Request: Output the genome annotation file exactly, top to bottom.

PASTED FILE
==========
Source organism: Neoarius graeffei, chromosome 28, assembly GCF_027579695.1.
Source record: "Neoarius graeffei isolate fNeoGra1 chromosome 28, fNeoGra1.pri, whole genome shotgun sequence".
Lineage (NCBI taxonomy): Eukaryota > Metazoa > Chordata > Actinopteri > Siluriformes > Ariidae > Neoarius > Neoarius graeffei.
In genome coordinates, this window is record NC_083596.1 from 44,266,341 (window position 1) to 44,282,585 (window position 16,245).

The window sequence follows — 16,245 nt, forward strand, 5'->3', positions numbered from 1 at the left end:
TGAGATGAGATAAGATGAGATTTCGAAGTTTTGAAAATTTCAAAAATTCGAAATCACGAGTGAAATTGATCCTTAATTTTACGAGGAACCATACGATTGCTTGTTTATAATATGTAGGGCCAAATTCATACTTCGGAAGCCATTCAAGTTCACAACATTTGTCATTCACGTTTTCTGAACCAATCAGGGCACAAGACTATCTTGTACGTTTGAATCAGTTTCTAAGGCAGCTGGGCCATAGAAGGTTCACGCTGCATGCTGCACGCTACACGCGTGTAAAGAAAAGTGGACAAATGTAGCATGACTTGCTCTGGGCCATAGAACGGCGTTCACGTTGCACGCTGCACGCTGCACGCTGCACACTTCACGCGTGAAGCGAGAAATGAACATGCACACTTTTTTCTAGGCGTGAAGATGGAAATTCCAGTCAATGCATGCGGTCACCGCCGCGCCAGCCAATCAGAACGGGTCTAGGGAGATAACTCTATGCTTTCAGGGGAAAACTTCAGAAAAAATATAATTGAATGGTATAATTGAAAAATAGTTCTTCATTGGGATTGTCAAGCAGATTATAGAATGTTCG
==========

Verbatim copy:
Source organism: Neoarius graeffei, chromosome 28, assembly GCF_027579695.1.
Source record: "Neoarius graeffei isolate fNeoGra1 chromosome 28, fNeoGra1.pri, whole genome shotgun sequence".
Lineage (NCBI taxonomy): Eukaryota > Metazoa > Chordata > Actinopteri > Siluriformes > Ariidae > Neoarius > Neoarius graeffei.
In genome coordinates, this window is record NC_083596.1 from 44,266,341 (window position 1) to 44,282,585 (window position 16,245).

The window sequence follows — 16,245 nt, forward strand, 5'->3', positions numbered from 1 at the left end:
TGAGATGAGATAAGATGAGATTTCGAAGTTTTGAAAATTTCAAAAATTCGAAATCACGAGTGAAATTGATCCTTAATTTTACGAGGAACCATACGATTGCTTGTTTATAATATGTAGGGCCAAATTCATACTTCGGAAGCCATTCAAGTTCACAACATTTGTCATTCACGTTTTCTGAACCAATCAGGGCACAAGACTATCTTGTACGTTTGAATCAGTTTCTAAGGCAGCTGGGCCATAGAAGGTTCACGCTGCATGCTGCACGCTACACGCGTGTAAAGAAAAGTGGACAAATGTAGCATGACTTGCTCTGGGCCATAGAACGGCGTTCACGTTGCACGCTGCACGCTGCACGCTGCACACTTCACGCGTGAAGCGAGAAATGAACATGCACACTTTTTTCTAGGCGTGAAGATGGAAATTCCAGTCAATGCATGCGGTCACCGCCGCGCCAGCCAATCAGAACGGGTCTAGGGAGATAACTCTATGCTTTCAGGGGAAAACTTCAGAAAAAATATAATTGAATGGTATAATTGAAAAATAGTTCTTCATTGGGATTGTCAAGCAGATTATAGAATGTTCG